Puppy Adolescent Behaviors


Playing with your Puppy

The Stay Command

Chewing Behavior

Surviving the Heat

Taking your Dog Running

Swimming with your Dog

Coping with Car Sickness

Puppy Play & Exercise


Creating a Safe Haven

Basic Obedience Training

Training a Dominant Dog

Understanding Pack Mentality

Training Do's & Don'ts

Dog Doesn't like Socializing

Dog Friendly Lawn Care

Help for Grieving Dog

Spaying & Neutering

Ground Rules on Growling

Who's Training Who?

Before Bringing Puppy Home

Harmful Foods

Does Your Puppy Have Worms?

Living with a Puppy

Teaching Puppy Commands

Cleaning up after Puppy

Puppy-Child Bond

Time & Finances

Sharing Your Home

Puppies Get Stressed Too

An Independent Puppy

Dealing with Fleeing Pup

Pups Adolescent Behaviors

Socializing Your Puppy

Clear Communication

Leader of the Pack

Your puppy's relationship with adult dogs
Adult dogs will expect good canine manners from your puppy as he matures. If they don't consider his behavior appropriate for his age they won't hesitate to let him know his behavior is not acceptable. For example, if your puppy is racing around and bumps into an adult dog his behavior will be corrected. Bumping into an adult dog is rarely accidental and most adult dogs know this. Adult dogs will also react to any assertive behavior from your puppy, for example, putting his paws or his head across the shoulders of an older dog.

If the adult dogs are well socialized and stable their reactions are usually appropriate. They should not be overly aggressive with your puppy but may discipline him with a growl or a snap. Puppies learn good canine manners from adult dogs. As long as it doesn't go any further than a growl or a snap you don't need to intervene. Note, if many of the adult dogs at your local dog park seem to be "picking" on your puppy, chances are good that your puppy is being rude in canine terms, and drawing their communal attention.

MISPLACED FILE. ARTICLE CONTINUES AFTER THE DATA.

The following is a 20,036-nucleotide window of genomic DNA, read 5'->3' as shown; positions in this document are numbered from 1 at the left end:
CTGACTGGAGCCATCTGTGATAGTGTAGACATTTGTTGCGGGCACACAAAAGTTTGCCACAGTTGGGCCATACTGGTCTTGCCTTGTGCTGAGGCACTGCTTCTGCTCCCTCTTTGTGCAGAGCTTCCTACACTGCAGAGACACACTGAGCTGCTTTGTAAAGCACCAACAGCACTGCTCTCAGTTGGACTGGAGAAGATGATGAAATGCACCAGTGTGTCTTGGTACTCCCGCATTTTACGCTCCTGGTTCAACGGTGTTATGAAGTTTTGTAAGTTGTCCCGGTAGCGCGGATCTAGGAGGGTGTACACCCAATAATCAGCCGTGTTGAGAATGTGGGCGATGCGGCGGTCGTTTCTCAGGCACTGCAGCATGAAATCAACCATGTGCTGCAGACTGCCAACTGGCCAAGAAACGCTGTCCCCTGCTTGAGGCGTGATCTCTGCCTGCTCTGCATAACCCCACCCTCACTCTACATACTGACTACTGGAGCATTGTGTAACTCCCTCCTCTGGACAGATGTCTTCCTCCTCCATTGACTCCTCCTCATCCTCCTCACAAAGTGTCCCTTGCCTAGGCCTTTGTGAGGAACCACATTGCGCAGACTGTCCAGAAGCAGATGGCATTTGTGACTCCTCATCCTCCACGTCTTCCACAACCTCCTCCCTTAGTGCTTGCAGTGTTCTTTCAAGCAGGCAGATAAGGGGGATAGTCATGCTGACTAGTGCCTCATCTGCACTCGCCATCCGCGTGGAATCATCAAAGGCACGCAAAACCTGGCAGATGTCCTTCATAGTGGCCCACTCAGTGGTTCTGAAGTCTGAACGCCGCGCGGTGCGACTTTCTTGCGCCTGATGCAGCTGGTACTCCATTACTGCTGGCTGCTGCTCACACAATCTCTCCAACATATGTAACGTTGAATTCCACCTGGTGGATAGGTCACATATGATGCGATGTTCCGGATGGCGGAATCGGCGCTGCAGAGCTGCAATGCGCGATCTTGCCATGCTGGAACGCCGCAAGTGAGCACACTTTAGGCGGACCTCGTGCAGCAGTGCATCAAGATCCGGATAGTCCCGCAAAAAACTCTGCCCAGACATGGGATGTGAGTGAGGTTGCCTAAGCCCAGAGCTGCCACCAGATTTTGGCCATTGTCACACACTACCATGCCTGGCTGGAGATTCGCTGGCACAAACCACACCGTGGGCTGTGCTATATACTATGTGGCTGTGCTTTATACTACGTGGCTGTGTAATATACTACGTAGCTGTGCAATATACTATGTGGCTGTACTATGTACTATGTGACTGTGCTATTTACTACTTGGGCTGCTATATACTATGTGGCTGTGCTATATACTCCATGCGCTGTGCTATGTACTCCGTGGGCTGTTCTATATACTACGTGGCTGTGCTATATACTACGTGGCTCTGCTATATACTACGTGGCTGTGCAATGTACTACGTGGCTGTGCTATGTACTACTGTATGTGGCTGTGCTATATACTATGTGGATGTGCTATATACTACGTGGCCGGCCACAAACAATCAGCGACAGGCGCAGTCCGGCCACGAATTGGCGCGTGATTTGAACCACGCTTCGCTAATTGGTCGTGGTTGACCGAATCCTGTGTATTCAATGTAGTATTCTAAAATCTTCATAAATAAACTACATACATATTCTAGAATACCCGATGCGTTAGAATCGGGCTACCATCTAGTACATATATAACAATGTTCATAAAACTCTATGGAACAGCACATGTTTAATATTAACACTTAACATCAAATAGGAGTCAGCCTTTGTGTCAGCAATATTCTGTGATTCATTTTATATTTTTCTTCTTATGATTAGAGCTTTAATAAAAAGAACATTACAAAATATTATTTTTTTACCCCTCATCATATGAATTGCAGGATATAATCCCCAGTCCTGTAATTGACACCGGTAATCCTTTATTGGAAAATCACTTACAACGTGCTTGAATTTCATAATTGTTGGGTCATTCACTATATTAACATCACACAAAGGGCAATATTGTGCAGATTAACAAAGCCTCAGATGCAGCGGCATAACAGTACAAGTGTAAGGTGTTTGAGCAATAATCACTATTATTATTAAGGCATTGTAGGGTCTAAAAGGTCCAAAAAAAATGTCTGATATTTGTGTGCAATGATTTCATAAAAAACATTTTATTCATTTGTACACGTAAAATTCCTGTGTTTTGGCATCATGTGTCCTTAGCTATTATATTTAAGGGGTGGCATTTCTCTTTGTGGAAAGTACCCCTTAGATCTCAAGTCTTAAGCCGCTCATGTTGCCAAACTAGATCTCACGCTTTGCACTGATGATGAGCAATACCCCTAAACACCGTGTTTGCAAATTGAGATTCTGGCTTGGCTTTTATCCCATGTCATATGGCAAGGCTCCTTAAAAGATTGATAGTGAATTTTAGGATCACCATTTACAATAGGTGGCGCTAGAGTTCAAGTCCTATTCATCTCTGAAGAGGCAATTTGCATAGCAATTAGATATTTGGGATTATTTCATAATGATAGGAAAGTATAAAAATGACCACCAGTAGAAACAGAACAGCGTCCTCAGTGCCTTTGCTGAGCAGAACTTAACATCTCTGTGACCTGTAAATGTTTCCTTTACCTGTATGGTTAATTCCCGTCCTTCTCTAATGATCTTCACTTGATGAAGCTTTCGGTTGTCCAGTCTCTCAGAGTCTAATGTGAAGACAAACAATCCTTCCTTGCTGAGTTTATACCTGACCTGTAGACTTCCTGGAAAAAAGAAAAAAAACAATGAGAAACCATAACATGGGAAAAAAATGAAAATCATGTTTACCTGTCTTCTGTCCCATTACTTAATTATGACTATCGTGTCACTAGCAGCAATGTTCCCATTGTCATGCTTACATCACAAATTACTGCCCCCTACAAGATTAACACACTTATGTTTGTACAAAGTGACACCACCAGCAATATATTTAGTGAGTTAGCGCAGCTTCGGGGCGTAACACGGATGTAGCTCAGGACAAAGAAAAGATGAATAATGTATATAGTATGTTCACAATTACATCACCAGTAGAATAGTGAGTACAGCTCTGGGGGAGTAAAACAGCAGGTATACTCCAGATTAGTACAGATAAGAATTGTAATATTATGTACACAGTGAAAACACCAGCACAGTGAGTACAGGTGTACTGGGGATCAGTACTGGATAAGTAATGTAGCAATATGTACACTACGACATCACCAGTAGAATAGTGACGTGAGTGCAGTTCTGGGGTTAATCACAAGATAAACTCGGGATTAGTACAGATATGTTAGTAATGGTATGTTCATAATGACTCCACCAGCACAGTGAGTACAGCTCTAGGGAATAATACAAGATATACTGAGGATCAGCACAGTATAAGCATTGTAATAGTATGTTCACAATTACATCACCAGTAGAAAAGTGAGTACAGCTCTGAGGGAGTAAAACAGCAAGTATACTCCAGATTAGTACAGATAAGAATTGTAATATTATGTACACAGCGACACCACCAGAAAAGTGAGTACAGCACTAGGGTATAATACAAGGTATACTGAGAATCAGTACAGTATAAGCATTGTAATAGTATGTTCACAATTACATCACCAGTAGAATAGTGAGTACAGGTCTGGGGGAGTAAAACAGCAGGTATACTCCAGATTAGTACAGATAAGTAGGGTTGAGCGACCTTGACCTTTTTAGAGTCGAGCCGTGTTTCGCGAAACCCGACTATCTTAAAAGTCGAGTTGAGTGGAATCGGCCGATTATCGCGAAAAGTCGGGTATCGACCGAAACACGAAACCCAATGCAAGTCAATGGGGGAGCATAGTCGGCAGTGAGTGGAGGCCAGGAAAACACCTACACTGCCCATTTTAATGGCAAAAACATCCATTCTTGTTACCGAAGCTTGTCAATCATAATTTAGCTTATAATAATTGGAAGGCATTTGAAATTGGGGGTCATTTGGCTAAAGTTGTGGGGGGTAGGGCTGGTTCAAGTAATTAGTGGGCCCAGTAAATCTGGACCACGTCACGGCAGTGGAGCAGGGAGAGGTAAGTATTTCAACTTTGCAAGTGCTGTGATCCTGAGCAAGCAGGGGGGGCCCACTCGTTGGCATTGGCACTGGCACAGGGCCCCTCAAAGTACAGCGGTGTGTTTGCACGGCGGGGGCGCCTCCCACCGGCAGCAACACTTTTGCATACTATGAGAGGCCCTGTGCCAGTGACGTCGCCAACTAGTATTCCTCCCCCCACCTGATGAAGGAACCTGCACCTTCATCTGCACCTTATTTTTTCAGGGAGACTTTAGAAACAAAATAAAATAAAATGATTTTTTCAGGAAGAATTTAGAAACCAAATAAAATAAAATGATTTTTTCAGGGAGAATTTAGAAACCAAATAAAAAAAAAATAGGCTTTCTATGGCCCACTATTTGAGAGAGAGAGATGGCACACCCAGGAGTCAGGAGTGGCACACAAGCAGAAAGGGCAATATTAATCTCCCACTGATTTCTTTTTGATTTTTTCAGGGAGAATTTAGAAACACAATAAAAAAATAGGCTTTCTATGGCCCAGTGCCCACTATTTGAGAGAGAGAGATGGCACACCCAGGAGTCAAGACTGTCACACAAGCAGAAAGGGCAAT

Your puppy's relationship with his peers
You may notice that play between your puppy and puppies of the same age becomes rougher as your pup matures. Let loose, in a large and enclosed area, your puppy may tear around playing chase with his buddies. You'll know this is all in good fun when the puppy being chased changes occasionally – it should not be the same puppy all the time. If the one being chased repeatedly attempts to hide, and does not appear to want to play anymore, then this game may have switched over from happy into hassling. If you see this, intervene. If the chased puppy comes out of hiding and invites more romping, then all is still well. If not, then it is time to end that particular game for the day.

Your puppy's relationship with younger pups
As your pup's status changes, he may begin trying to assert his newfound authority on those who are lower in the group than he is. This is often puppies from five to eight months of age, puppies younger than your puppy. Your pup may pin younger pups, knock them over, or make the younger pup nervous by simply being too intensely attentive. This is particularly true if your older puppy was not socialized with other pups when he was younger.

Don't encourage this behavior – when you see this happening call your pup to you. Move him off to play with another group or use some commands to distract him. If it is a consistent problem, arrange for your pup to only play with dogs who are older than he is.

These changes in play are normal and to be expected. They mark your puppy's continued development. Adulthood is not far away now.

© 2008 Mars, Incorporated and its Affiliates. All Rights Reserved.


Site designed by Terra Pines Copyright 2010